For 360 shooters who are taking photos for virtual tours, NN3 is usually enough. You only need NN6 if you want extra high resolution (by shooting with a lens with longer focal length).
NN3 and NN6 can work with almost any camera as long as they fit, so they are more versatile than the R series or RS series. For NN3, the maximum length of the lens plus camera is up to around 12 inches. For NN6, the limit is 15 inches.
Here is a tutorial for multi-row panoheads, including Nodal Ninja 3, 4, 5, and 6.
Nodal Ninja R series (R1 and R20):
Nodal Ninja R1 and R20 are single-row panoramic heads, designed for faster shooting with a fisheye lens. You’ll be able to take a 360 photo in as little as 3 or 4 shots, in just one row.
R1 and R20 are ring-mount panoramic heads, which means they have a lens ring that clamps onto your lens, so your camera is actually suspended.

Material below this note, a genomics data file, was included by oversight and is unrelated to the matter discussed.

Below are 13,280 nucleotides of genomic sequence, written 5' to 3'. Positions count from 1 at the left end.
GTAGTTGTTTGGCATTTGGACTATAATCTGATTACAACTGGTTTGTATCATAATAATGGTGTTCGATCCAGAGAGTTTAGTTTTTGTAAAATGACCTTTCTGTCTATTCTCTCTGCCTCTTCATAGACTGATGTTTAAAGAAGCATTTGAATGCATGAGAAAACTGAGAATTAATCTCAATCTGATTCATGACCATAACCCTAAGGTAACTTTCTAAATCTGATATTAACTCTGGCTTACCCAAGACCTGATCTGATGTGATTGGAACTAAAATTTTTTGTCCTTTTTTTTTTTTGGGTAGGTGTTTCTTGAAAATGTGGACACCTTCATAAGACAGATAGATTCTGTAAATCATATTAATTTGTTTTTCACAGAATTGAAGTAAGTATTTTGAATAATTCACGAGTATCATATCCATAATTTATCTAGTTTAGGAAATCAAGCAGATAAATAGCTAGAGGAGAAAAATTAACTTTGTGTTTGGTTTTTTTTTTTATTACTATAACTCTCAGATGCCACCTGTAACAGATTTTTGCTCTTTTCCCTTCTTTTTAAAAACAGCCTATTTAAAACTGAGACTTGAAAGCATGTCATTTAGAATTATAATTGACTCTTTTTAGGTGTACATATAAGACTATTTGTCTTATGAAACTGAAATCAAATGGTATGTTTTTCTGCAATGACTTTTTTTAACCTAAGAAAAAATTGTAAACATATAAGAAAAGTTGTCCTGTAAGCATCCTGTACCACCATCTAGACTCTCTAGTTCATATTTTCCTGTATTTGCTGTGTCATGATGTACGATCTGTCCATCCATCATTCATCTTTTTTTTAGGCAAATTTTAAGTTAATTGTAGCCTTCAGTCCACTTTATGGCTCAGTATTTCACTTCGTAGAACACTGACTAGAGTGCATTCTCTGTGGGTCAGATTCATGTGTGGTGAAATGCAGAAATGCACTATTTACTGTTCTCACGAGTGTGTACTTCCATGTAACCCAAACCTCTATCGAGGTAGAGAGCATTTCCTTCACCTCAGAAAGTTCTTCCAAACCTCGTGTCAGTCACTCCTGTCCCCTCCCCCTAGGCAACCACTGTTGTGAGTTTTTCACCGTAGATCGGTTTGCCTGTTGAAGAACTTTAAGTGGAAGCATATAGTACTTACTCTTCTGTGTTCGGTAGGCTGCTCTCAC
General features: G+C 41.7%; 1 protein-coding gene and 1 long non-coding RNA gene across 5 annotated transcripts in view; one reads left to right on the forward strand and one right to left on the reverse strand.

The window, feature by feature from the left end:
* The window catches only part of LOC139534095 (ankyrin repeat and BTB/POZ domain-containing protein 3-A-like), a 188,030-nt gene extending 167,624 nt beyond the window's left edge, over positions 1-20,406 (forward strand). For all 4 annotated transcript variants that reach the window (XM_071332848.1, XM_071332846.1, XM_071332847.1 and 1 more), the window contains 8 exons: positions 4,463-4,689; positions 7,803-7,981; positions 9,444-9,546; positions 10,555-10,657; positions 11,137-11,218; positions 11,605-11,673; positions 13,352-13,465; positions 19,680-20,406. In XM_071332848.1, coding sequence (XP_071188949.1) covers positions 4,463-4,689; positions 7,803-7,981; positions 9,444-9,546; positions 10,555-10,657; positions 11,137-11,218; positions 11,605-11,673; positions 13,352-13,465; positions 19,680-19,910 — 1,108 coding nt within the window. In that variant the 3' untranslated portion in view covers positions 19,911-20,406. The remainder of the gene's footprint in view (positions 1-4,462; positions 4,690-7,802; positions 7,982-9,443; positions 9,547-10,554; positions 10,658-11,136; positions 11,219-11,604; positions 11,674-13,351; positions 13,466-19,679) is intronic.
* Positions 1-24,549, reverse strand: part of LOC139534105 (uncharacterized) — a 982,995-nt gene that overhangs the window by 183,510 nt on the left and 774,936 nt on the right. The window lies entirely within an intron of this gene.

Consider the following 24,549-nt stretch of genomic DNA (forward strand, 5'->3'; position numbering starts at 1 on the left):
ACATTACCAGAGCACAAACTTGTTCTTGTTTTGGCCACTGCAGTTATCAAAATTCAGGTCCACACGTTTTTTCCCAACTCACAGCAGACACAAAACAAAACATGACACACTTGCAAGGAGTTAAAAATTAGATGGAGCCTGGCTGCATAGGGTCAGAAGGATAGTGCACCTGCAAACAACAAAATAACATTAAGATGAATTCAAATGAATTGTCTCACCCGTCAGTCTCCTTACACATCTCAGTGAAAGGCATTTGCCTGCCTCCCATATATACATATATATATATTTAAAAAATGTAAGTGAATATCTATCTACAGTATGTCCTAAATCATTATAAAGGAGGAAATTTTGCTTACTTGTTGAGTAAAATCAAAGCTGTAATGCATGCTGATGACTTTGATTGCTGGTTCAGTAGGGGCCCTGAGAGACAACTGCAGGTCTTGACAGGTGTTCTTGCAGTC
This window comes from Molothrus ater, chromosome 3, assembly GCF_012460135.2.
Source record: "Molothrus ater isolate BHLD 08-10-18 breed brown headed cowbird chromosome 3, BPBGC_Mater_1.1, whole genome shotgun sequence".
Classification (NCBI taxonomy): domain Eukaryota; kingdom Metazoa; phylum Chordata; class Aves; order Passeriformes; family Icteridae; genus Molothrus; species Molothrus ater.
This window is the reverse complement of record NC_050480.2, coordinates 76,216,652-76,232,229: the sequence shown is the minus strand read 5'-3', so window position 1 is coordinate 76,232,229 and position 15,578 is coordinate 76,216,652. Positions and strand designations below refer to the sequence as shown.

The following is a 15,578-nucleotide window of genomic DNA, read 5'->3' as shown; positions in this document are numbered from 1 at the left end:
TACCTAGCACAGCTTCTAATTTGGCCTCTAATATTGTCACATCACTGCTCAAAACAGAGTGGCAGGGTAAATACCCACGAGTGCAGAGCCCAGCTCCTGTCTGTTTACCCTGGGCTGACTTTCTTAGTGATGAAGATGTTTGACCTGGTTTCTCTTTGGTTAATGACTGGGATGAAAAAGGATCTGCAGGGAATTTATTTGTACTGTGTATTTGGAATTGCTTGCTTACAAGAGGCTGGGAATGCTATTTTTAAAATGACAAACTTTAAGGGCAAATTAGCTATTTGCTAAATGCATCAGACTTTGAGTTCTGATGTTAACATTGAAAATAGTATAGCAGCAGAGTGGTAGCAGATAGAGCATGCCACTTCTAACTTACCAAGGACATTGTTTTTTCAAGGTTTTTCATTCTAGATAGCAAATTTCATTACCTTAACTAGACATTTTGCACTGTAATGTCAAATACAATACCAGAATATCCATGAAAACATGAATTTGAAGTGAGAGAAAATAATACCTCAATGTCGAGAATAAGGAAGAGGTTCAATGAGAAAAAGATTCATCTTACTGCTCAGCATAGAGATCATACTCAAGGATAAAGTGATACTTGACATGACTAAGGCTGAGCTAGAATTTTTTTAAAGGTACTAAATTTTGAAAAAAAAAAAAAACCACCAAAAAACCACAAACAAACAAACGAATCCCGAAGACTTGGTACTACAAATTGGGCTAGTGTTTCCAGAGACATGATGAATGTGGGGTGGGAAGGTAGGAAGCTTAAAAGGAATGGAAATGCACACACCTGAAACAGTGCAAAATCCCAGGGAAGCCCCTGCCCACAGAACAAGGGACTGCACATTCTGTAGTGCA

The difference between R1 and R20 is that R1 can be tilted in many angles, while R20 has only two tilting angles. The fact that the R1 can be tilted down is useful for taking nadir shots. The nadir shot won’t be from the nodal point, but because the floor is a flat surface, it can be skewed to change its perspective to make it appear as if it was shot from directly overhead.
For the clever readers, you may be wondering, can’t you use the Nodal Ninja 3 or 6 for a single-row panorama as well? And the answer is, “Absolutely!” Compared to using a Nodal Ninja 3, the R series is smaller and easier to bring. And for more advanced panorama shooters, you can use the R series to shoot photos diagonally. The advantage of doing that is to be able to capture single-row panoramas using a full frame / diagonal fisheye lens.
In summary, the R1 and R20 are faster to use, but are less versatile because they’re only for fisheye lenses, and you usually have to buy a lens ring for each lens (although some lenses use the same size lens ring). Here is a tutorial for using the R series.